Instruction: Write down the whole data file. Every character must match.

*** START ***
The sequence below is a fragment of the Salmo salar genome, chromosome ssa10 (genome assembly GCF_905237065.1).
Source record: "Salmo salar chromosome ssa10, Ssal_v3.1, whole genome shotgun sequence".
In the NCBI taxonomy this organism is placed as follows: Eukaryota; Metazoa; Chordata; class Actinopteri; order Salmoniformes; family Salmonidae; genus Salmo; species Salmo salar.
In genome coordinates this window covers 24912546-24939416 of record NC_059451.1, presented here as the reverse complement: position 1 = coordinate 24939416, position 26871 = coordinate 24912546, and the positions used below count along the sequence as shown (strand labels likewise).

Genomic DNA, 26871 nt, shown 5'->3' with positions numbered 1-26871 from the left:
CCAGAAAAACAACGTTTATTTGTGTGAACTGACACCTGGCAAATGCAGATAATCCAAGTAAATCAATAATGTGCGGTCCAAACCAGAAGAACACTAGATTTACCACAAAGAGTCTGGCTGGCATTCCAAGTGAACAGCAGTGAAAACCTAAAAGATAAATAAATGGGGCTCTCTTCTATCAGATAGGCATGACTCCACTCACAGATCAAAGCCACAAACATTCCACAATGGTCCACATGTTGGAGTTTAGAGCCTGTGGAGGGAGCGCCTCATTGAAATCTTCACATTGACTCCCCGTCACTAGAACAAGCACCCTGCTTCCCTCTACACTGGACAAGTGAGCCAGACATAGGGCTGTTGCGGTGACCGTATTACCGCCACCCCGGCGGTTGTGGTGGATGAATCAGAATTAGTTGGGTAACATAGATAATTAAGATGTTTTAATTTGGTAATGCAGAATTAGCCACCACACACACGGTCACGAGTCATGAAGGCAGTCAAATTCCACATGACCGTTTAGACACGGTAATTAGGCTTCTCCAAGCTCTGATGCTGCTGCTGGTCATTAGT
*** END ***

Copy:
The sequence below is a fragment of the Salmo salar genome, chromosome ssa10 (genome assembly GCF_905237065.1).
Source record: "Salmo salar chromosome ssa10, Ssal_v3.1, whole genome shotgun sequence".
In the NCBI taxonomy this organism is placed as follows: Eukaryota; Metazoa; Chordata; class Actinopteri; order Salmoniformes; family Salmonidae; genus Salmo; species Salmo salar.
In genome coordinates this window covers 24912546-24939416 of record NC_059451.1, presented here as the reverse complement: position 1 = coordinate 24939416, position 26871 = coordinate 24912546, and the positions used below count along the sequence as shown (strand labels likewise).

Genomic DNA, 26871 nt, shown 5'->3' with positions numbered 1-26871 from the left:
CCAGAAAAACAACGTTTATTTGTGTGAACTGACACCTGGCAAATGCAGATAATCCAAGTAAATCAATAATGTGCGGTCCAAACCAGAAGAACACTAGATTTACCACAAAGAGTCTGGCTGGCATTCCAAGTGAACAGCAGTGAAAACCTAAAAGATAAATAAATGGGGCTCTCTTCTATCAGATAGGCATGACTCCACTCACAGATCAAAGCCACAAACATTCCACAATGGTCCACATGTTGGAGTTTAGAGCCTGTGGAGGGAGCGCCTCATTGAAATCTTCACATTGACTCCCCGTCACTAGAACAAGCACCCTGCTTCCCTCTACACTGGACAAGTGAGCCAGACATAGGGCTGTTGCGGTGACCGTATTACCGCCACCCCGGCGGTTGTGGTGGATGAATCAGAATTAGTTGGGTAACATAGATAATTAAGATGTTTTAATTTGGTAATGCAGAATTAGCCACCACACACACGGTCACGAGTCATGAAGGCAGTCAAATTCCACATGACCGTTTAGACACGGTAATTAGGCTTCTCCAAGCTCTGATGCTGCTGCTGGTCATTAGT